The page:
In the vast stretch of the cow-belt, an area called Awadh, was where Hindus and Muslims together refined and enriched Urdu. The first great prose writer of Urdu was Pandit Ratan Nath Sarshar. One of the great ghazal poets of the 20th century was Raghupati Sahay Firaq Gorakhpuri. Urdu became the central column of what people in this region called India’s Ganga-Jamuni tehzeeb or culture. (Tragic consequences of Partition on Urdu in Pakistan is another sad story.)

When the Congress party, without consulting the people, signed up for the Partition of India on June 3, 1947, this lot panicked. What would happen to their beloved Urdu. In divided India, Hindi would have to be the national language. What would happen to Urdu?

Saiyyid Mohammad Askari wrote:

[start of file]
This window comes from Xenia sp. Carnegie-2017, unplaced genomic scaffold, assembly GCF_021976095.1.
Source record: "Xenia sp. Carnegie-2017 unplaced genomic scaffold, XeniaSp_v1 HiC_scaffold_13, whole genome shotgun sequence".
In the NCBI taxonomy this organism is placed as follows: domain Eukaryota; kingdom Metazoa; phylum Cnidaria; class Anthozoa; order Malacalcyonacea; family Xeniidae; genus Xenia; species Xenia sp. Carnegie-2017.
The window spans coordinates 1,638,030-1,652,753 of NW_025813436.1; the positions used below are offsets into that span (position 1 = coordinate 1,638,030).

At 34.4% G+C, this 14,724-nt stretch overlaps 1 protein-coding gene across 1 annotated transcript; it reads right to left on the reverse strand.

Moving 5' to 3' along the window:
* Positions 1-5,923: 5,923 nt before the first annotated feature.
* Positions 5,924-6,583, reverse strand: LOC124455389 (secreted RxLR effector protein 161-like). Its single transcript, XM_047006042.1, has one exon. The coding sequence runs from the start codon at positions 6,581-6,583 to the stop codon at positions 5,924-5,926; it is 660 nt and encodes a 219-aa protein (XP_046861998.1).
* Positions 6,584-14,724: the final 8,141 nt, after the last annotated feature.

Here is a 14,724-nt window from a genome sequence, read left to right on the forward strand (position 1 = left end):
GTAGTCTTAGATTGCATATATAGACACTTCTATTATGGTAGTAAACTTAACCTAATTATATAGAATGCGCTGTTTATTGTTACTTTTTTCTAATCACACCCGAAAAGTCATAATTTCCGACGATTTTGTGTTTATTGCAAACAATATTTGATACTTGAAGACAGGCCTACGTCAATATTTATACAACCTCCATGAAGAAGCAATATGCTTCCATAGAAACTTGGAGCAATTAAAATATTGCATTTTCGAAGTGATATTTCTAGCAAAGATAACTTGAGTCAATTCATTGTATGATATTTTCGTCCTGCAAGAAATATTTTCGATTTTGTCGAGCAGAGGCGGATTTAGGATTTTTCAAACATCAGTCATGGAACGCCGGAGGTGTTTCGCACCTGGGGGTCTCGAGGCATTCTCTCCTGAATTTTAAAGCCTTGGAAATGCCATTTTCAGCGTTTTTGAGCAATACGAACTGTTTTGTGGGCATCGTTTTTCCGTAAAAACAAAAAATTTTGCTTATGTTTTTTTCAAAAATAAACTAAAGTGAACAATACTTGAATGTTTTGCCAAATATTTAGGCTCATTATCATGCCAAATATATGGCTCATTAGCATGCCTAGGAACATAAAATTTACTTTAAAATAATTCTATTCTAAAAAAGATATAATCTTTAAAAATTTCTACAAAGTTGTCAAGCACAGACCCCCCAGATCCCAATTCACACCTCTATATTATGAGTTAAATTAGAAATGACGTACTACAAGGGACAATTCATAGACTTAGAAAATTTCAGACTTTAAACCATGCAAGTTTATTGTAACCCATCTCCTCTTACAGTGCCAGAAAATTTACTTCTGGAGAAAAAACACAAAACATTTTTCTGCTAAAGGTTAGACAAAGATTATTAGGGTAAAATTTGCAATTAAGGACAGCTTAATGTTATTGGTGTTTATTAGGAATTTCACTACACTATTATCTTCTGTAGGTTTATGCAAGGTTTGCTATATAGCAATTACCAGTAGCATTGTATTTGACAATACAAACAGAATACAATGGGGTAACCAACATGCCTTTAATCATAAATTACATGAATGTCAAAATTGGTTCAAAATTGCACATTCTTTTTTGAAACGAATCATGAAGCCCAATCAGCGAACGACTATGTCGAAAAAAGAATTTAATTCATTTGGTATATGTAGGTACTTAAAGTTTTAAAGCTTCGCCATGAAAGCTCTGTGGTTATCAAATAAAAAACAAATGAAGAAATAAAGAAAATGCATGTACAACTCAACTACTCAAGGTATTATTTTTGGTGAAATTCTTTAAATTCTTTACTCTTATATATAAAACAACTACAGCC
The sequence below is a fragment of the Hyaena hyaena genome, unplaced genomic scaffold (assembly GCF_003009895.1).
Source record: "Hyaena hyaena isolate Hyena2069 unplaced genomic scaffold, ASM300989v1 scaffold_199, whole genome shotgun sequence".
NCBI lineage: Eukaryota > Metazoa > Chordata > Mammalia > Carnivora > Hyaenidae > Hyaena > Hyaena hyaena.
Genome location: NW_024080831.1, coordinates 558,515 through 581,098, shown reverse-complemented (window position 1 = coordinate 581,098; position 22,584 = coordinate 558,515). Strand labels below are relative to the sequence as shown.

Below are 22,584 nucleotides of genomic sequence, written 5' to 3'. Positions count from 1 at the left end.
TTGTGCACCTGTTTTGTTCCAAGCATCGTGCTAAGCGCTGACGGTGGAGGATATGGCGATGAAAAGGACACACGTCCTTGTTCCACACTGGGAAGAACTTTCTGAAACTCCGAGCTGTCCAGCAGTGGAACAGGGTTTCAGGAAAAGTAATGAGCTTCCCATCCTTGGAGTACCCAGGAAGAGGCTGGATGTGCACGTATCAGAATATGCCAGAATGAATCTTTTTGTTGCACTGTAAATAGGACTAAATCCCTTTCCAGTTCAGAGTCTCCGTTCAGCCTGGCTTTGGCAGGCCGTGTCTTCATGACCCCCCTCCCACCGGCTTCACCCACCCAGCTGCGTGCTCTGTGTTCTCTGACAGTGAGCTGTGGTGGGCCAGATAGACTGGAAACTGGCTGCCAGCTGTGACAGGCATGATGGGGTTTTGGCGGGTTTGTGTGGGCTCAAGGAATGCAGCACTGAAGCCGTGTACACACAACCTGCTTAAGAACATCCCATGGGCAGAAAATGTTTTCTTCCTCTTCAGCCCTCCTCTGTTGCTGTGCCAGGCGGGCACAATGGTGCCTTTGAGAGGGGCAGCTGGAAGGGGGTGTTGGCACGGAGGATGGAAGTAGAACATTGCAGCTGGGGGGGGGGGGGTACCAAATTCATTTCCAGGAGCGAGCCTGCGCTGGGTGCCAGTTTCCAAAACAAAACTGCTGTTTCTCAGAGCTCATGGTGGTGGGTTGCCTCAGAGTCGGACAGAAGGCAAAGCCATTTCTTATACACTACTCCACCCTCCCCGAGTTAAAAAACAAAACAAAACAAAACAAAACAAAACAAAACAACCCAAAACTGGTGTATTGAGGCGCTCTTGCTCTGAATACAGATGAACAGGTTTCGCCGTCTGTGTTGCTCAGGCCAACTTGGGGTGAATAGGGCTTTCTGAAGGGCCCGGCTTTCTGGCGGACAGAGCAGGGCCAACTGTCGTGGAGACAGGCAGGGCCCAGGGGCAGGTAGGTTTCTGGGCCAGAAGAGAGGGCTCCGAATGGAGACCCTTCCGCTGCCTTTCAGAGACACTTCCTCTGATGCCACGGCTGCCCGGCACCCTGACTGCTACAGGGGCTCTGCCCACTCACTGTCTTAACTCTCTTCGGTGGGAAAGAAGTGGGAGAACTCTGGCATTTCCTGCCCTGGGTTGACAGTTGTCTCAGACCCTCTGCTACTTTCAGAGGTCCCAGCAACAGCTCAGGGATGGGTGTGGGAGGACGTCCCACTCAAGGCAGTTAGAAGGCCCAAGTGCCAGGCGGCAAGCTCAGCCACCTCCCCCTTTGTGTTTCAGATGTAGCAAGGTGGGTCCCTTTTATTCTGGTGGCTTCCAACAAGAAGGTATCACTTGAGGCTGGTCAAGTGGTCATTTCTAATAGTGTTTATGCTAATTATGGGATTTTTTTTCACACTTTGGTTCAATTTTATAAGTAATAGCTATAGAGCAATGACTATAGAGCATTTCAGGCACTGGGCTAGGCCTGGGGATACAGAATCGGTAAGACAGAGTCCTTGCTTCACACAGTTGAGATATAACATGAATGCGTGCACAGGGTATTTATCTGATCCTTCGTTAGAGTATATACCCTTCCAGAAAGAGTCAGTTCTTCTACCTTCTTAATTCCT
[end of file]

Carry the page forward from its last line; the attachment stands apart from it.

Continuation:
“Hai dua yeh ki mukhalif jo
            Hain dharey mil jaaen;
Aaj phir Kausar o Ganga ke
            Kinarey mil jaaen.”
(Let u s pray that these opposing currents become a stream;
May the banks of Kausar, river of paradise, become one with the Ganga)

Josh Malihabadi wailed:
“Chalne lagi zabaan pe churi inteqaam ki,
Chhaanti gayeen lughat se jo lafzein theen kaam ki
Rahman hi baat chali phir na   Ram ki
Guddi se khich gayee jo zubaan thi awaam ki”
(The vengeful knife reached for our mother tongue
Choice words were wrenched from dictionaries
No heed paid to Ram or Allah,
Tongues pulled out from the throat, men became speechless.)
This was not hyperbole in 1950.

This love for Urdu cost the Muslims dear. While the enlightened Hindu took to Western education exactly as Macaulay had willed, Muslims saw the package of Westernization, language included, with disdain. Later they settled for Hindustani. But what would happen to the Urdu script? Trapped in such considerations, a whole community lost the race for modernity.

Atal Behari Vajpayee’s reversal to Hindi was moderate cultural assertion. There was lilt and melody in his makeup. Modi’s Hindi, learnt presumably as an RSS pracharak, is dry and, to a novice like me, forbidding. Not just me, there are Macaulay’s children and millions of votaries of the new consumerism – they will all be more comfortable with Hindustani.